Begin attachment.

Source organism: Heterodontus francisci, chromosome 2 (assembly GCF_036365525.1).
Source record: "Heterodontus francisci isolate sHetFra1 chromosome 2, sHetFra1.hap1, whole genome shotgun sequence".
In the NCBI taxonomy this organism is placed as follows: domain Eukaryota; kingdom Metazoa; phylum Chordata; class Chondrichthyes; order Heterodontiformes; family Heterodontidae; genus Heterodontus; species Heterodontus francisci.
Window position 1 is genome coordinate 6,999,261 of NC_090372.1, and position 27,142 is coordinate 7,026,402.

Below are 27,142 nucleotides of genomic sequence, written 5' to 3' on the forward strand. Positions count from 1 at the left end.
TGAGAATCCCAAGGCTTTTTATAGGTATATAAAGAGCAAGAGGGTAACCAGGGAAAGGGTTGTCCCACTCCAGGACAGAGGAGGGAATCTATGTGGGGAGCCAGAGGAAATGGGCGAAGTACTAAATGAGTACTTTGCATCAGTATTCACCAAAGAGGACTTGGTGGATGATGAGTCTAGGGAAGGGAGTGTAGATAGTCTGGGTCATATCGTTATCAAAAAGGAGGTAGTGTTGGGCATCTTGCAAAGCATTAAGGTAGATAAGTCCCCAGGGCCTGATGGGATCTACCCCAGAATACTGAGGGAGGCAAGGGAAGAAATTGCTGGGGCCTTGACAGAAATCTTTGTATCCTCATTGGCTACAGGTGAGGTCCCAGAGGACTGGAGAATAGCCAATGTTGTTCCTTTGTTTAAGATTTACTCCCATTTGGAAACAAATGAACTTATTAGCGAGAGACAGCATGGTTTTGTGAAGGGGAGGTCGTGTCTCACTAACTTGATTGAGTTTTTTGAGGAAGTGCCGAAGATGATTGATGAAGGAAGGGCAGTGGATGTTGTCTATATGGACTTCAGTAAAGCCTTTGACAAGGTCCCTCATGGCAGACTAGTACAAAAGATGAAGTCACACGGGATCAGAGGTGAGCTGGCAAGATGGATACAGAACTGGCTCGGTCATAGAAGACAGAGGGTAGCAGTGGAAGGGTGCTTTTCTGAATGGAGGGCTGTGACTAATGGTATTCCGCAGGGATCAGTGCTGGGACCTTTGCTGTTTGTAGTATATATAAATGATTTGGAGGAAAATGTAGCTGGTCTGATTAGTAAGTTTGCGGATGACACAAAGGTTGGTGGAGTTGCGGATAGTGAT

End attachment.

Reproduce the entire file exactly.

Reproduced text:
Source organism: Heterodontus francisci, chromosome 2 (assembly GCF_036365525.1).
Source record: "Heterodontus francisci isolate sHetFra1 chromosome 2, sHetFra1.hap1, whole genome shotgun sequence".
In the NCBI taxonomy this organism is placed as follows: domain Eukaryota; kingdom Metazoa; phylum Chordata; class Chondrichthyes; order Heterodontiformes; family Heterodontidae; genus Heterodontus; species Heterodontus francisci.
Window position 1 is genome coordinate 6,999,261 of NC_090372.1, and position 27,142 is coordinate 7,026,402.

Below are 27,142 nucleotides of genomic sequence, written 5' to 3' on the forward strand. Positions count from 1 at the left end.
TGAGAATCCCAAGGCTTTTTATAGGTATATAAAGAGCAAGAGGGTAACCAGGGAAAGGGTTGTCCCACTCCAGGACAGAGGAGGGAATCTATGTGGGGAGCCAGAGGAAATGGGCGAAGTACTAAATGAGTACTTTGCATCAGTATTCACCAAAGAGGACTTGGTGGATGATGAGTCTAGGGAAGGGAGTGTAGATAGTCTGGGTCATATCGTTATCAAAAAGGAGGTAGTGTTGGGCATCTTGCAAAGCATTAAGGTAGATAAGTCCCCAGGGCCTGATGGGATCTACCCCAGAATACTGAGGGAGGCAAGGGAAGAAATTGCTGGGGCCTTGACAGAAATCTTTGTATCCTCATTGGCTACAGGTGAGGTCCCAGAGGACTGGAGAATAGCCAATGTTGTTCCTTTGTTTAAGATTTACTCCCATTTGGAAACAAATGAACTTATTAGCGAGAGACAGCATGGTTTTGTGAAGGGGAGGTCGTGTCTCACTAACTTGATTGAGTTTTTTGAGGAAGTGCCGAAGATGATTGATGAAGGAAGGGCAGTGGATGTTGTCTATATGGACTTCAGTAAAGCCTTTGACAAGGTCCCTCATGGCAGACTAGTACAAAAGATGAAGTCACACGGGATCAGAGGTGAGCTGGCAAGATGGATACAGAACTGGCTCGGTCATAGAAGACAGAGGGTAGCAGTGGAAGGGTGCTTTTCTGAATGGAGGGCTGTGACTAATGGTATTCCGCAGGGATCAGTGCTGGGACCTTTGCTGTTTGTAGTATATATAAATGATTTGGAGGAAAATGTAGCTGGTCTGATTAGTAAGTTTGCGGATGACACAAAGGTTGGTGGAGTTGCGGATAGTGAT